It’s been a rough few years, but it’s also been a time for re-evaluating our lives and dreaming “out of the box”. Back in 2015, we caught wind of the first Italian towns to adopt the appealing concept of giving away or selling abandoned houses for the symbolic price of 1 euro, in a bid to revive their steadily-shrinking populations and inject new life into these rural regions. Since then, small-town mayors across the country have joined the initiative, so much so that it’s almost been hard to keep track of them. There’s been a lot of interest, particularly from American citizens, and for many towns, application forms are more numerous than houses available, but hundreds of homes have been sold so far. Each town has its own variation on the process to acquire the 1 euro properties, but the general understanding is that buyers must be committed to homes that are in need of restoration, many of which have been abandoned for generations.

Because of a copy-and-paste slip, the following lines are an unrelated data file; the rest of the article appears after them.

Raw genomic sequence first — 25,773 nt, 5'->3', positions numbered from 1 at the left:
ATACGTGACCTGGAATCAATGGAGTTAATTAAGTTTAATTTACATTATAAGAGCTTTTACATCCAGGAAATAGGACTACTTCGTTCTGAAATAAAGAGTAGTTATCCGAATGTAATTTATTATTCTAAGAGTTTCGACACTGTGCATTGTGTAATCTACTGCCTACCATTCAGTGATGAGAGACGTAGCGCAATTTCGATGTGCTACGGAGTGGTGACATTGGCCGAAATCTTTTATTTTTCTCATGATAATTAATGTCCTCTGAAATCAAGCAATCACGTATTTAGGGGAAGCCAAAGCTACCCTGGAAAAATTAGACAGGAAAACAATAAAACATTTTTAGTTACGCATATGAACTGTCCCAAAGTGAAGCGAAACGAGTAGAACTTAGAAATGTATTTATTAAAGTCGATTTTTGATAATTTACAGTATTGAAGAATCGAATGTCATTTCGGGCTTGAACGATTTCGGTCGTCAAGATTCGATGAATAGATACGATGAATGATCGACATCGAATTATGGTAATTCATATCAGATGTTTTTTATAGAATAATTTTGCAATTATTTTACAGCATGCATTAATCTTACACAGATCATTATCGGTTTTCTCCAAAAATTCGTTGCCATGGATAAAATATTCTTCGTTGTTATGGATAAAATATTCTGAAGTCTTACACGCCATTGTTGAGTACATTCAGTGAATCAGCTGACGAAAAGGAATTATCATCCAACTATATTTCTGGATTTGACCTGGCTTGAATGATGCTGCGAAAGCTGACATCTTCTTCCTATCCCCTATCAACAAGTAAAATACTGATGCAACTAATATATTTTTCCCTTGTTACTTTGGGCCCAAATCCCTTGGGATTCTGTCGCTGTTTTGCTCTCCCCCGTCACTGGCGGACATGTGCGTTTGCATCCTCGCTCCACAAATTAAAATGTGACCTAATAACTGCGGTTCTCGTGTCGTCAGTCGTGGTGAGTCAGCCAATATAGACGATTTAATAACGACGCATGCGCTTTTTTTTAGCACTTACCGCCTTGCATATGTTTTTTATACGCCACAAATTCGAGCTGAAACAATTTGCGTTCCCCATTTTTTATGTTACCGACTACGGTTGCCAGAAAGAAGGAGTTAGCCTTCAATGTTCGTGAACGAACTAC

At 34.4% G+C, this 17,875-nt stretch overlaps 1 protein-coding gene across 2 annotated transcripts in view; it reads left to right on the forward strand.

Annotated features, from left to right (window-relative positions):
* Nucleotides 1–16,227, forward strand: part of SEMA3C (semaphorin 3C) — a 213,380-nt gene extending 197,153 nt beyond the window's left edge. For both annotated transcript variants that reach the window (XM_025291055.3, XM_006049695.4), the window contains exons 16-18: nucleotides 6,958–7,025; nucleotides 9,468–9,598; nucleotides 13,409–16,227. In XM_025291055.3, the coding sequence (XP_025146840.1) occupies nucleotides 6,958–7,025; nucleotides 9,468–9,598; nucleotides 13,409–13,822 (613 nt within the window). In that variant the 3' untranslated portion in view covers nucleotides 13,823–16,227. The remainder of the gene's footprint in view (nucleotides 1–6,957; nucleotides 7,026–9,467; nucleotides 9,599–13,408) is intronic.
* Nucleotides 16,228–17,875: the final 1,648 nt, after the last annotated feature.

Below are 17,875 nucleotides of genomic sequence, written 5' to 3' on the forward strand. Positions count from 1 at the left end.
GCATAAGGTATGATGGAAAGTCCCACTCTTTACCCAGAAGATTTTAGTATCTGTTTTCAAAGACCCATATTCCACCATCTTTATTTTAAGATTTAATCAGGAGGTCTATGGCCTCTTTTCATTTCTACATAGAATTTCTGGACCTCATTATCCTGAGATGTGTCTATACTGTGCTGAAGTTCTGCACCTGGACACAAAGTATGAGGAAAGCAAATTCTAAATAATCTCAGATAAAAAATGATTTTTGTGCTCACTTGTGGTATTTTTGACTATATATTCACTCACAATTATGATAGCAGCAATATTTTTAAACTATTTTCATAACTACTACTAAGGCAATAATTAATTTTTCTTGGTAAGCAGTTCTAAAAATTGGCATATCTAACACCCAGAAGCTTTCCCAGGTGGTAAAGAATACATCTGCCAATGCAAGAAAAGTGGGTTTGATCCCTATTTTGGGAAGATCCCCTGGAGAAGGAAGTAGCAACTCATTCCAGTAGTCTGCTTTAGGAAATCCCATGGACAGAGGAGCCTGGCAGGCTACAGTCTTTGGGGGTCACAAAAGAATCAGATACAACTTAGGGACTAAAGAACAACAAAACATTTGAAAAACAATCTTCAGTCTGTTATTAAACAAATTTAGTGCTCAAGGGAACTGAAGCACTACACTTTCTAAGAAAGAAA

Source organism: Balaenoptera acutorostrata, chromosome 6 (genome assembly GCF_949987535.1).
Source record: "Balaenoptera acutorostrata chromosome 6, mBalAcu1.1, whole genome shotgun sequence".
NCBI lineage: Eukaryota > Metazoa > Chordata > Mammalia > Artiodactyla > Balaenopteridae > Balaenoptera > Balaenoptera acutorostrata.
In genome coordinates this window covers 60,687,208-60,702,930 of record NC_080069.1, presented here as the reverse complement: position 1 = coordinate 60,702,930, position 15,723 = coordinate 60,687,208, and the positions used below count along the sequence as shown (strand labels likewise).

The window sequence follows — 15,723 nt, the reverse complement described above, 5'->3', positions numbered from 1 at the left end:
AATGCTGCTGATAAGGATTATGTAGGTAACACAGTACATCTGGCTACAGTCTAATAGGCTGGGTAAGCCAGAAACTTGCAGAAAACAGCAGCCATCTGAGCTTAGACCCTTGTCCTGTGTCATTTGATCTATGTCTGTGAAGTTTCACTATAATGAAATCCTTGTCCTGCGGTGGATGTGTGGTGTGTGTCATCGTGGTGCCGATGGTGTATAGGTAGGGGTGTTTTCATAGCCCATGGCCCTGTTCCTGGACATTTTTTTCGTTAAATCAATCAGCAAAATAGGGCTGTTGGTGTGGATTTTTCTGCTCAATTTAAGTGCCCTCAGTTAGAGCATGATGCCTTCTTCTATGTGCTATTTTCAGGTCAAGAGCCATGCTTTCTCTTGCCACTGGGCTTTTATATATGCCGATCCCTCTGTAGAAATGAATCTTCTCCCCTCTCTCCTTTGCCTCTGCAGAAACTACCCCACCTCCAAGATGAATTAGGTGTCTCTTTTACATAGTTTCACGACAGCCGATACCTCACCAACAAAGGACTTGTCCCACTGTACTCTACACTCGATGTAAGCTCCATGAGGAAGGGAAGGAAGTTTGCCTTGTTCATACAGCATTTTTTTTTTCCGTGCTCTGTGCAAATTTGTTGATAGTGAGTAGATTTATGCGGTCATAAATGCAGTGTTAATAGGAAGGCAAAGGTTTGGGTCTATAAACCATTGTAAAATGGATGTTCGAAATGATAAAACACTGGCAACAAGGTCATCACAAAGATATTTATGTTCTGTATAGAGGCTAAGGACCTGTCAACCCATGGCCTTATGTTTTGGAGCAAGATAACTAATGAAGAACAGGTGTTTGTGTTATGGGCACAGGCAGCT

Once buyers have secured an empty building, they’ll need to account for the renovation costs and in some cases, a small deposit is required (between 1,000 and 5,000 euros), which is refunded once the property is fully renovated as promised. Benefits include grants for start-up a businesses and tax deductions of up to 50% for the cost of restoration. We won’t pretend it’s as simple as it sounds (especially without some knowledge of the Italian language or a willing translator), but the municipalities and local experts are doing everything they can to facilitate the practical implications of foreigners relocating or buying a property in Italy. At the end of the article, we’ve linked two useful and recent webinars with leading professionals to get into the nitty gritty details, but to start off with, I thought we’d give a quick rundown of the Italian towns and villages with homes currently available under the 1 euro home initiative as of December 2020. Andiamo!